The Mysterious Miss Austen

The Mysterious Miss Austen

By Meredith Hindley

Humanities, Volume 34, Number 1 (January/February 2013)

Introduction: In May 1813, Jane Austen mingled among London’s fashionable crowd as she took in an exhibition of oils and watercolors at Wigley ’s Great Room at Spring Gardens. Since the beginning of the year, the “ton” had been chattering about and passing around a delicious new book, Pride and Prejudice, which chronicled the travails of the Bennet sisters as they navigated the marriage market. The author, to the dismay of polite society, remained anonymous. So it was with some ease that Austen strolled through the gallery playing a secret game: Which of the portraits that hung on the walls looked like the characters she had created for Pride and Prejudice? Might she see the sweet Jane who marries the equally pleasant-tempered Mr. Bingley? Or Elizabeth, whose fine eyes and formidable wit crack the shell of the aloof Mr. Darcy?

Austen finally stumbled upon a portrait that she thought looked liked Jane or “Mrs. Bingley.” “Mrs. Bingley ’s is exactly herself, size, shaped face, features & sweetness; there was never a greater likeness. She is dressed in a white gown, with green ornaments, which convinces me of what I had always supposed, that green was a favorite colour with her,” she wrote her sister Cassandra. Austen didn’t see “Mrs. Darcy ” in any of the portraits, but suspected that her heroine would have been wearing yellow.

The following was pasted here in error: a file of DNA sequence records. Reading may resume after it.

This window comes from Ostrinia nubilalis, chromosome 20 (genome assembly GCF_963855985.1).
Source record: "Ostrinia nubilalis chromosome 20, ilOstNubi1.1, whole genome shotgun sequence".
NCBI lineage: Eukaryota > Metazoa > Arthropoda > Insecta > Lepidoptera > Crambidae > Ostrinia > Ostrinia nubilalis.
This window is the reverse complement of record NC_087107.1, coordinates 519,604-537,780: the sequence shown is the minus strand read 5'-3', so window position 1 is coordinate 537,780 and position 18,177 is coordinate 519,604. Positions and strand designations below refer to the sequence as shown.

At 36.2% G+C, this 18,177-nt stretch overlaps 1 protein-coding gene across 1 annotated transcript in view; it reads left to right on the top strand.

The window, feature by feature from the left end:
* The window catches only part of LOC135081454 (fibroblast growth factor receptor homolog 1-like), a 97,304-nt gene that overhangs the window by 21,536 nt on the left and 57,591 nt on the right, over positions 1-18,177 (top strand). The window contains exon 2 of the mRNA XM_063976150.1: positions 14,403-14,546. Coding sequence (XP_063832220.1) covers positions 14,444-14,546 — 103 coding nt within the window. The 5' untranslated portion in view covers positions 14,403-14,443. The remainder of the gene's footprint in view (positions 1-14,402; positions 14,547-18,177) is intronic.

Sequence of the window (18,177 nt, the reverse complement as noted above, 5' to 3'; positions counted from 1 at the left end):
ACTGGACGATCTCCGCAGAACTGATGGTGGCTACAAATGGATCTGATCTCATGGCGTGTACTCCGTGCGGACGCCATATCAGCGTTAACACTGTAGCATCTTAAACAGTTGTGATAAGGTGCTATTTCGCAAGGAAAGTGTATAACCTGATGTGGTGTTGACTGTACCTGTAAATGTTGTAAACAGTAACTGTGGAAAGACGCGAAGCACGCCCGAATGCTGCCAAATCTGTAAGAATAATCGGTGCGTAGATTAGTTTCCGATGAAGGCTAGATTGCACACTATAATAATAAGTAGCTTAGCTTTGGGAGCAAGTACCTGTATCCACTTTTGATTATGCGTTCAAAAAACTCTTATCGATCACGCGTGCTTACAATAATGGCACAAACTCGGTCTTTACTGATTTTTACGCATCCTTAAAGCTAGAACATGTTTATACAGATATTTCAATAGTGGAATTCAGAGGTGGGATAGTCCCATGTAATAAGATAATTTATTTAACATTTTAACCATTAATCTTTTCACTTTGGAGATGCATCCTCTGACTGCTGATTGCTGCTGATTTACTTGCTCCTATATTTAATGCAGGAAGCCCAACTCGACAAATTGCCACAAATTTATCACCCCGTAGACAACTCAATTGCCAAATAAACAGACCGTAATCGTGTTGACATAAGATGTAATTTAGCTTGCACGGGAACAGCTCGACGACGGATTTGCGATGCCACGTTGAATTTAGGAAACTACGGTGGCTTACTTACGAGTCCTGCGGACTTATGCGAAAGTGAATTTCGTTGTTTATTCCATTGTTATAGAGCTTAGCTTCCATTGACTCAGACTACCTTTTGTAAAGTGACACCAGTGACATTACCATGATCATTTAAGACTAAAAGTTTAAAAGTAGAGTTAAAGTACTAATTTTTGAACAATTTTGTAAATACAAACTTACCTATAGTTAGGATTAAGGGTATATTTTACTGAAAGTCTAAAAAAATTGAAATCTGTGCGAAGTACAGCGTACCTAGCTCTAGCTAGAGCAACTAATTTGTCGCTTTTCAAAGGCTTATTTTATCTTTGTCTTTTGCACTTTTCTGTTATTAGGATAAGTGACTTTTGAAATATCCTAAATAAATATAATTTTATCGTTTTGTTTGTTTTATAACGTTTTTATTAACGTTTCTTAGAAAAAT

A few days later, Austen played the same game when she attended an exhibition of paintings by Sir Joshua Reynolds at the Royal Academy at Somerset House. “Mrs. Darcy ” once again proved elusive. A disappointed Austen told Cassandra that “I can only imagine that Mr D. prizes any Picture of her too much to like it should it be exposed to the public eye.” Darcy, she believed, would regard Elizabeth with a mixture of “Love, Pride & Delicacy.”

It’s not surprising to see Austen think of her characters as living, breathing people. Austen had lived with Elizabeth, Jane, Bingley, and Darcy for more than fifteen years. She began writing Pride and Prejudice when she was twenty, working on the book from October 1796 to August 1797. But Pride and Prejudice wasn’t published until January 1813, which raises the question of what caused such an extended delay between its writing and publication.

Click here to read this article from the National Endowment for the Humanities

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